Tinkering in a world of conformity

“I had as many doubts as anyone else. Standing on the starting line, we’re all cowards.”

After conforming to 2 years of 9-to-5, I finally mustered up the courage to leave. Patiently I was preparing for the next shift. While waiting for the departing train, I went on to talk to not less than 50 people, and made a few quick decisions. One of them was finally getting myself certified as a Premier Skills Community Football Coach. The other goal was setting up Design Tinker. The bigger goal behind this action is to start a quiet but effective movement, where people are inspired to be creative and inclined to solve problems.

In October 2017, a new experience transpired. It’s the first engagement we planned and executed together as a team (Chooi Yen and I). Of course there were array of challenges to infuse design thinking in a 2-hour workshop setting, followed by a designathon (design marathon). The time constrain is an opportunity in disguise, where we cracked our brains to make 120 minutes useful for the students from 5 institutions of higher learning. Their challenge? Improve existing crowd management system and visitors’ experience at Penang Hill.

We thought that documenting our key learnings here would help others to chew over the importance of instilling problem solving in your daily lives, instead of focusing on the glamorous side of design thinking. It will also act as a reminder for ourselves to keep challenging the status quo of “how things are done” and going into the unknown.

Here are some really raw observations and baked insights as your food for thought:


Breaking assumptions: We always believe that facing a long queue frustrates people generally.

With a deeper understanding using the typical five why’s interview technique, participants discovered that the main reason of visitors feeling frustrated is the unclear notion of queue condition at a specific point of time.

Due to this uncertainty, visitors are not able to justify if it’s worthwhile to buy the fast lane tickets. They also feel helpless after entering the queue, mainly due to being stuck and leaving the queue for a quick toilet break is almost impossible. Tourists get bored while waiting for up to two hours during the peak season. Some suggested entertainment and a proper seating during the queue to ease the pain of waiting.


“I need to bring additional power. The queue is just too long.” — Picture by aCAT Penang


Team from Equator College engaged deeply in a conversation with the users. One of the insights from their in-depth interview: People with disability find it hard to be separated from their family members when they were boarding the funicular. Note: People with disability have priority to board but most of the times are unable to do it together with their families. (Picture by aCAT, Penang)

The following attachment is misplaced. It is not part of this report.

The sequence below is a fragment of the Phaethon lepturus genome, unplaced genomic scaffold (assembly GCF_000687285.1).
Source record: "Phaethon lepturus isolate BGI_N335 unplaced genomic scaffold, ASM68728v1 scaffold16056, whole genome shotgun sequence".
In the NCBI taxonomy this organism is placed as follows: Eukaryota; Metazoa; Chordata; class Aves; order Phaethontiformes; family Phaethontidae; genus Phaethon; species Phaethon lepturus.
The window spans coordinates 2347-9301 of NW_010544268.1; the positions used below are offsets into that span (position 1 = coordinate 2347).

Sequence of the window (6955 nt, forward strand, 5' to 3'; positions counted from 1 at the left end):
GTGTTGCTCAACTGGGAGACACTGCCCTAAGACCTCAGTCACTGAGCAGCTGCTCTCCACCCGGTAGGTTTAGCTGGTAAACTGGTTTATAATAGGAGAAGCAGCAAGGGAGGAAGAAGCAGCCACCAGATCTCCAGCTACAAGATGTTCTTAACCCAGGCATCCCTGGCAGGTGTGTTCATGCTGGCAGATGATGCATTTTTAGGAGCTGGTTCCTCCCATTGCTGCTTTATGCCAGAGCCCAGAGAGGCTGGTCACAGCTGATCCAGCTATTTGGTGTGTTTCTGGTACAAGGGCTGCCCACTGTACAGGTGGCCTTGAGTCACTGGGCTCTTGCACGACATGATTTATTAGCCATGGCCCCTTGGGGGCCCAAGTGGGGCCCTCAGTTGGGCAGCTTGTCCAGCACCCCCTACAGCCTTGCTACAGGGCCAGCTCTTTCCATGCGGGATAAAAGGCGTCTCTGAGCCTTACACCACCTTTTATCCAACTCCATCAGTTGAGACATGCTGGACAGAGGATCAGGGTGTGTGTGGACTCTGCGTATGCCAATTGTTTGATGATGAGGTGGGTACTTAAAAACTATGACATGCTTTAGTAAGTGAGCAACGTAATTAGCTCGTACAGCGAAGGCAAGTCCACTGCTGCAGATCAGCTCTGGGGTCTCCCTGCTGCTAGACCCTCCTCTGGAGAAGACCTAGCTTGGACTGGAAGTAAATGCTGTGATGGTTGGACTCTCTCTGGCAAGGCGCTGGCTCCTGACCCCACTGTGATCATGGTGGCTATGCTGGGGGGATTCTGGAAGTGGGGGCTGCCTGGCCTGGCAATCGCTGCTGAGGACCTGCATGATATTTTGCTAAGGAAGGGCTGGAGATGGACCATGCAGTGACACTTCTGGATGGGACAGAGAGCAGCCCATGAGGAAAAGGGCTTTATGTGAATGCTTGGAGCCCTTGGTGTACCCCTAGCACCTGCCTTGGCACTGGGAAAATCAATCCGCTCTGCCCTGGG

Defining the problem: The example above explains the importance of clarity when you frame your challenge. A well-defined problem lays a effective path towards solving it with minimal resources and by hitting the bullseye. Long queue is an unwavering fact, and it could take a massive restructuring to tackle this fact. Instead, we re-defined the problem and came out with the opportunity statement of:

How might we make visitors happier by giving out information on the queue status?

How might we make tourists less frustrated by improving the state of waiting?

Simple solution: You might be thinking a catastrophic challenge usually deserves a highly-sophisticated solution.

In contrast, one of the teams’ solution points out that it can be as simple as setting up multiple queue zones for the visitors before they board the funicular.

Zoning queue - PHC Designathon Idea.001

Concept based on presentation from Team INTI College

With each zone, the visitors are able to estimate how far they are from boarding the funicular, while they are given access to different facilities in every zone. This will effectively minimise the frustration level of visitors in queue, at the same time being a low-cost implementation instead of high-cost technology application.

Technology is not always superior: 5 out of 7 teams in the competition suggested that technology is the way to go. But what if you have a 10x-cheaper way to achieve the same impact? Would you still want to break your bank to go tech? And a great solution can start from a real simple improvisation, such as this barrier could actually help manage the flow of the crowd better. What made us proud was one of the teams actually suggested that we can use the same concept to better manage the crowd before boarding the funicular.

Comfort zone is a beautiful place: But nothing ever grows there? As the workshop came to a closure, and we were back in Kuala Lumpur, 4 hours away from the Pearl of the Orient, we realised the preparation of work, the execution, the mentorship we rendered throughout the designathon, did help us to look at workshop differently. It serves as a platform for a party to learn from another. The icing on the cake though, is how much we have unlearned and reflected on how we look at:

Assumptions, Technology, Simplicity

This was indeed a great exercise for us to tinker through the possible ways of conducting more effective workshops subsequently. It resonates with the idea of tinkering, and that’s what Design Tinker sets up to do: improve things through continuous human understanding, called empathy.

Check out the designathon video here, and thanks to aCAT Penang for inviting us to conduct the workshop.

As a minimalist consultant, Design Tinker aspires to do things differently — We help solve problems by putting people first. Our audience includes young kids, college students, startups, SME and corporates. Follow us on our Facebook page where we share our tinker stories.

This article was first published on Medium.com.

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